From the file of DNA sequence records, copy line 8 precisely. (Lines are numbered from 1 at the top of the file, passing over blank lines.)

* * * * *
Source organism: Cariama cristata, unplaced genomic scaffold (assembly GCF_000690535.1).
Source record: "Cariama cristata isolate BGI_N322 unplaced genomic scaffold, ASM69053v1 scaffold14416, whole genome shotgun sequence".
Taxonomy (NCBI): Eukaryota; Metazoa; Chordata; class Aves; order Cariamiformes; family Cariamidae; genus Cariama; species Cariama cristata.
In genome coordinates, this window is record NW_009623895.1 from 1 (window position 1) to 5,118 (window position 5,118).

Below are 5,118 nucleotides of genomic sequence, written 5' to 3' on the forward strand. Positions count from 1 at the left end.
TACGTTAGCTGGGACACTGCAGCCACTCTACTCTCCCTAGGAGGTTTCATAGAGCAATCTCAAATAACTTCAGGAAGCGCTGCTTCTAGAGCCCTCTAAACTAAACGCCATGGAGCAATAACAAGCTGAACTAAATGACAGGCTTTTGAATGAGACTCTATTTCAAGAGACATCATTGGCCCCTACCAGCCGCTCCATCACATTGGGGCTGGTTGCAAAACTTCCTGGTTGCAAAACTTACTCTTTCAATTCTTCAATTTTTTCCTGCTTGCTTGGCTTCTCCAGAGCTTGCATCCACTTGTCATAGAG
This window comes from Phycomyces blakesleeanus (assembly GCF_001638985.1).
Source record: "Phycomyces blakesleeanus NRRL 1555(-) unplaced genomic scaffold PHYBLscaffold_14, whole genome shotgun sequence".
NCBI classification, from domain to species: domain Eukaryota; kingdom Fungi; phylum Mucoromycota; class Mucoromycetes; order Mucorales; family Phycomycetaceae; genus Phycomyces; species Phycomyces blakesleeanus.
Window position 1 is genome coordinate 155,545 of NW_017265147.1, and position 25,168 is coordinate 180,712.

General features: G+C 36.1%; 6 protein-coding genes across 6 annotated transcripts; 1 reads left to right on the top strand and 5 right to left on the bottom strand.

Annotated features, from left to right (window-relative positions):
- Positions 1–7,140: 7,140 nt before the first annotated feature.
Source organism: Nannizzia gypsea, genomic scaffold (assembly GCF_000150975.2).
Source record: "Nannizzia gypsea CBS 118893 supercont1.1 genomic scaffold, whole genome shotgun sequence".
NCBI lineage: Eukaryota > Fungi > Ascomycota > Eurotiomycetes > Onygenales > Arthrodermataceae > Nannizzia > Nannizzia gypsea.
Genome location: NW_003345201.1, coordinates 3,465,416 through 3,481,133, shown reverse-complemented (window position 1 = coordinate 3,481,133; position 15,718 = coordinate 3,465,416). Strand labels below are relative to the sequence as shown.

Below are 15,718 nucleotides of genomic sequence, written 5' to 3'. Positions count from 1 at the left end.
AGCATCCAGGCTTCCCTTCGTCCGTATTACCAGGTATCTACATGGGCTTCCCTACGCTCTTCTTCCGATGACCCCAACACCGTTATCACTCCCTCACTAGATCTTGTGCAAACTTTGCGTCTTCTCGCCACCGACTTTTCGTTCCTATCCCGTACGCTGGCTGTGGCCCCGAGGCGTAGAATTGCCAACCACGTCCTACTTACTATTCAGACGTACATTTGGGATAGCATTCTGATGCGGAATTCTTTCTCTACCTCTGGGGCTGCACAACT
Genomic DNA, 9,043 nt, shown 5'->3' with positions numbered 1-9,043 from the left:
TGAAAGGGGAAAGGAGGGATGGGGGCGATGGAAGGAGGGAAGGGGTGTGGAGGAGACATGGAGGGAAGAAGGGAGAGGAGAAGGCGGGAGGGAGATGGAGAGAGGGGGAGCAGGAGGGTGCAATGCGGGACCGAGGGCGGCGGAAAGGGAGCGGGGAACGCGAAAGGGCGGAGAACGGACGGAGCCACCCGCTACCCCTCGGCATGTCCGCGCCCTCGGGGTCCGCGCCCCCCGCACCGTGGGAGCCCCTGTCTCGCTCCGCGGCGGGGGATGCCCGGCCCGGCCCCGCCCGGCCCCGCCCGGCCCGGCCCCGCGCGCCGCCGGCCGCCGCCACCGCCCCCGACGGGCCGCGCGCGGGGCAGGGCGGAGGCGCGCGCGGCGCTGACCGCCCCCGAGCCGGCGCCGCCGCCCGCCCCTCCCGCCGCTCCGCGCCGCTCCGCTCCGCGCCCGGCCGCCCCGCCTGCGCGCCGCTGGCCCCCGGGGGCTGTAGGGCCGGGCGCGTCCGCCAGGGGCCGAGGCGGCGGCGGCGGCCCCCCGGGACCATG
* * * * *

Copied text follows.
Source record: "Phycomyces blakesleeanus NRRL 1555(-) unplaced genomic scaffold PHYBLscaffold_14, whole genome shotgun sequence".